With more than 30 years of experience as an acting tutor and theatre director, Ken shares his audition tips for both drama school applicants and working actors.
Statistically, as an actor you'll be facing more rejections than acceptances. That's very much the case in the profession and especially when it comes to getting into a good drama school. Let's take drama schools first.
Every year, around the world, thousands of people audition to get into a drama school or an actor-training programme. In Britain, where I work, 10,000 people each year audition to get into a British drama school. Of that 10,000, maybe a few thousand will get through to the second round and of those, several hundred will get through to the third round. And of those...
So, what does it take to succeed and get through to that last round, or indeed to win a place in the drama school of your choice? Over the years I've auditioned thousands of young actors for a place at Guildhall in London. And as a theatre director I've auditioned many many actors for my productions. So I'm going to give you a series of tips that will help you. These are my personal views and not necessarily the views of fellow directors, or my audition panel colleagues. But feel free to pass them on if you know anyone who might be auditioning.
For those of you who are working in profession already, they also apply to you when you're auditioning for a play or a film or a TV series. Even if you're very experienced as an actor, these tips will serve as a checklist to remind you of what you may have forgotten.
There are lots of things you can do to relax, but I'll give you just two...
First, arrive early. Travelling about in a big city can be stressful because public transport is sometimes unpredictable. And if you arrive at the audition with 30 seconds to spare, you're going to be flustered. Your mind won't function well. You'll feel distracted and you won't be able to listen properly. So, allow plenty of contingency time so that you can focus your mind and be present. Also, check the address well in advance – have it and the phone number with you on the way to the audition. And bring water.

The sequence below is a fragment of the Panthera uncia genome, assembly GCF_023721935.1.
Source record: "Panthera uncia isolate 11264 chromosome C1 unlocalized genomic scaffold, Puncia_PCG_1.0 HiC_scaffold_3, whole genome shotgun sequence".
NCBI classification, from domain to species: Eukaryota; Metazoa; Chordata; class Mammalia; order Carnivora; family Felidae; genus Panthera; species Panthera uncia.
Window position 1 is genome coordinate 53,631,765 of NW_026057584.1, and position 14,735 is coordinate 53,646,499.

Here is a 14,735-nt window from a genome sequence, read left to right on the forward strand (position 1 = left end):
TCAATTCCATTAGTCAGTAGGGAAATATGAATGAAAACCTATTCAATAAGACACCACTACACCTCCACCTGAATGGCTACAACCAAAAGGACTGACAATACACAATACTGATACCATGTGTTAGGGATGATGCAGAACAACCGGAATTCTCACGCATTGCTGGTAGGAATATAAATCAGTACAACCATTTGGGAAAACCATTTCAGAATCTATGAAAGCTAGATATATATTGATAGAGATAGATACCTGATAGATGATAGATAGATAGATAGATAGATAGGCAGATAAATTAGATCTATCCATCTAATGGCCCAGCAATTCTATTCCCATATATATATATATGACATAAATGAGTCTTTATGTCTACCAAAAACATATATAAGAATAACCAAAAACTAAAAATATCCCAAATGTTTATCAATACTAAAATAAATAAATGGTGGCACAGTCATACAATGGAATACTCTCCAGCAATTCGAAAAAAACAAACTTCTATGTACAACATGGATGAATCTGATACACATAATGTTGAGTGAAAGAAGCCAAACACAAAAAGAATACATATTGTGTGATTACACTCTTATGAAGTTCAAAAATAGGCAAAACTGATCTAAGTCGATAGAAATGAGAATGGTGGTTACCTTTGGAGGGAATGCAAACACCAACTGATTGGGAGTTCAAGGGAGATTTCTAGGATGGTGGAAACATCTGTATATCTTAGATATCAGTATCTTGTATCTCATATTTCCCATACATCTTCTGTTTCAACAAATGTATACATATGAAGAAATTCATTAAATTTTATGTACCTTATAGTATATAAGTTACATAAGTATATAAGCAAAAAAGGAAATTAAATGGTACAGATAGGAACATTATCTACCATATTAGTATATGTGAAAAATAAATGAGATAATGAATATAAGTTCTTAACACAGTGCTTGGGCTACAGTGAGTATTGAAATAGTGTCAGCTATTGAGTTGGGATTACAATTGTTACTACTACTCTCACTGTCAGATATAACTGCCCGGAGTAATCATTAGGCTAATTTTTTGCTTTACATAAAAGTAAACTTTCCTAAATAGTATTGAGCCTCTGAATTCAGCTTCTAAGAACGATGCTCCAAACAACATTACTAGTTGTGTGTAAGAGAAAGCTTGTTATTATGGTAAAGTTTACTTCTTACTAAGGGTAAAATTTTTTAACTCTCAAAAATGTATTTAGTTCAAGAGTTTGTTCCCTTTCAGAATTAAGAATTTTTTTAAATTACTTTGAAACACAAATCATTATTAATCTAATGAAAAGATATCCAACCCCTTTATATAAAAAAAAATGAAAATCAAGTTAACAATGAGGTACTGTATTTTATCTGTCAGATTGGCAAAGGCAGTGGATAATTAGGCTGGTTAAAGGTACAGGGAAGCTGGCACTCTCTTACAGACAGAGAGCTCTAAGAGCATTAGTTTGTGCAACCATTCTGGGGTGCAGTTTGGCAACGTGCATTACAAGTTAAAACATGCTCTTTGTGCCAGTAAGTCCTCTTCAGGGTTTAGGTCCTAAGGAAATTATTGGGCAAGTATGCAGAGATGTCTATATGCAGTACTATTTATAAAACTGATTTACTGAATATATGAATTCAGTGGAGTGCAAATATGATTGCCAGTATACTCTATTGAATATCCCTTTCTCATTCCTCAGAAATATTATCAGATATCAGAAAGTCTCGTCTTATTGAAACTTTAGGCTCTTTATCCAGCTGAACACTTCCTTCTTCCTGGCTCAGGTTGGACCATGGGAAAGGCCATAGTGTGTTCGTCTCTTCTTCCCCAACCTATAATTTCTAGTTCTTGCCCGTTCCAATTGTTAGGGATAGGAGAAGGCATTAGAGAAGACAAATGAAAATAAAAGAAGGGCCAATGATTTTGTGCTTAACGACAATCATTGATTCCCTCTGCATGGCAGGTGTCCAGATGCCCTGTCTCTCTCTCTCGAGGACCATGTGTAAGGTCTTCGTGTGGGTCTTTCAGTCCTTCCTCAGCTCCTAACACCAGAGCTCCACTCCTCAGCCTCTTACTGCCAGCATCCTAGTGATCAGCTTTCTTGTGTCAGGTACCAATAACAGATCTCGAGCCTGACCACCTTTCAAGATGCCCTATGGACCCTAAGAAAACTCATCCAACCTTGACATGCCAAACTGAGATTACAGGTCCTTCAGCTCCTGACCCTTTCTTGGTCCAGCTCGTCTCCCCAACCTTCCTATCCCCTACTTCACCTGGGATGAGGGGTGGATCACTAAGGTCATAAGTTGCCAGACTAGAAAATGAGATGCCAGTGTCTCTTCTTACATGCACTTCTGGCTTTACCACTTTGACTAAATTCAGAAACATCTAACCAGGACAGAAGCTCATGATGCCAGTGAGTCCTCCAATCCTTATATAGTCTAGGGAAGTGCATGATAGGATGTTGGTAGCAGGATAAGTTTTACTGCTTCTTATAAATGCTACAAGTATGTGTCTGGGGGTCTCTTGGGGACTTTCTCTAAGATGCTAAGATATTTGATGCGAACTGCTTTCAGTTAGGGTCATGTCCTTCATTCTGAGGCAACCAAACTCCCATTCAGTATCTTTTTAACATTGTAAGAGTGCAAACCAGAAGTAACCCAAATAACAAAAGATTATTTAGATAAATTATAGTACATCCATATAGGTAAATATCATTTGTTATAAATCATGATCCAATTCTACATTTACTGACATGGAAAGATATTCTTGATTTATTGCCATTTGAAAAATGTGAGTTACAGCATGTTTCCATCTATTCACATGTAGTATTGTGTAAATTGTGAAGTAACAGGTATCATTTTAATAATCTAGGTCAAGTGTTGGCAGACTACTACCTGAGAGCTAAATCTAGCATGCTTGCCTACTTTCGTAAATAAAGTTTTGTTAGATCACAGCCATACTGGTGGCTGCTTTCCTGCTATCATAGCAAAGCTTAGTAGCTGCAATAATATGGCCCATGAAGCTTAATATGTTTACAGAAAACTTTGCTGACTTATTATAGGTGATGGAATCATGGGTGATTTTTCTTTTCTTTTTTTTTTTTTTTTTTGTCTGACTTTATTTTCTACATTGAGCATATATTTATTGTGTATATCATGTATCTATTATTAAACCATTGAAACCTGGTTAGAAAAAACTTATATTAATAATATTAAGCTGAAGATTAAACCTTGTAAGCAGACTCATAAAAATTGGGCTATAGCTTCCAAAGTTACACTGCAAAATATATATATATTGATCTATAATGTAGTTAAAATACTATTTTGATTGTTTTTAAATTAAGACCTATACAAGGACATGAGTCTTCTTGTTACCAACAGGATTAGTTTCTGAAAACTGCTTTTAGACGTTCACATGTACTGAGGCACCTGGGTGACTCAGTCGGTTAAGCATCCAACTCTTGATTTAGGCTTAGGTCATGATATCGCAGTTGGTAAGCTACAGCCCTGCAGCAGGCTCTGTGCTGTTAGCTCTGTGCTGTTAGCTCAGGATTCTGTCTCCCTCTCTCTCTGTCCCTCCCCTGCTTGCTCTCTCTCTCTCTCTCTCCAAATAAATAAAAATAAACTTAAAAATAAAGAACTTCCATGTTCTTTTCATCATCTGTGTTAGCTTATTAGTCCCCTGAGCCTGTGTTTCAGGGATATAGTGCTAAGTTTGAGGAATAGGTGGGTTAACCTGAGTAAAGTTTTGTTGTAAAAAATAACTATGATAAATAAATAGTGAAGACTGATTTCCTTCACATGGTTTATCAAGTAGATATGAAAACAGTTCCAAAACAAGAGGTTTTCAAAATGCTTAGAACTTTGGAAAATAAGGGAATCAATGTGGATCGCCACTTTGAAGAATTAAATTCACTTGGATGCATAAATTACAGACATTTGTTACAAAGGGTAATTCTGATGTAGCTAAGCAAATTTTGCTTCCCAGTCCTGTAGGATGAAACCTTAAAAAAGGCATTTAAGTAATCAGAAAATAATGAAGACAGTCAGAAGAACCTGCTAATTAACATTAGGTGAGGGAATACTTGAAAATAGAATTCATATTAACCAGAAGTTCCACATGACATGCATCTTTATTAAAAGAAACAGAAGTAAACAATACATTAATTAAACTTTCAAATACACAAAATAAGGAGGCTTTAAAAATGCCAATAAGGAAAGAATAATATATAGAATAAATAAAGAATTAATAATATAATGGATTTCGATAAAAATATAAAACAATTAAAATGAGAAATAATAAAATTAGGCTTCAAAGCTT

The other point is to breathe. Before you go into the audition itself, concentrate on your breathing and try to get it under control. Long, slow breaths using the diaphragm – that's one of the most effective ways to relax quickly. As one of my students said recently, 'The more I breathe, the happier and more confident I am.'
Your instinct will often be to do something flashy with the text – something that will make you look different and memorable. For example, being very loud, or intense or physically dangerous. This will almost always lead to 'pushing' – where you force the energy and emotion through tension rather than relaxation. The voice becomes harsh and the body becomes stiff and awkward. This usually has the effect of pushing the director or the audition panel away rather than drawing us in.
And why should that happen? Why is it so easy to end up pushing? Well naturally you're under pressure to stand out. So it's very easy to end up hijacking the monologue to show all your tricks in the space of two minutes. That's not what the director or the audition panel are looking for. They just want to know what you are really like and how you can bring a text to life with your imagination.
So in your preparation, go back to find the accuracy of the text. Be absolutely specific. Why do you say this particular word, or that particular phrase? Trust the text and it will do a lot of the work for you.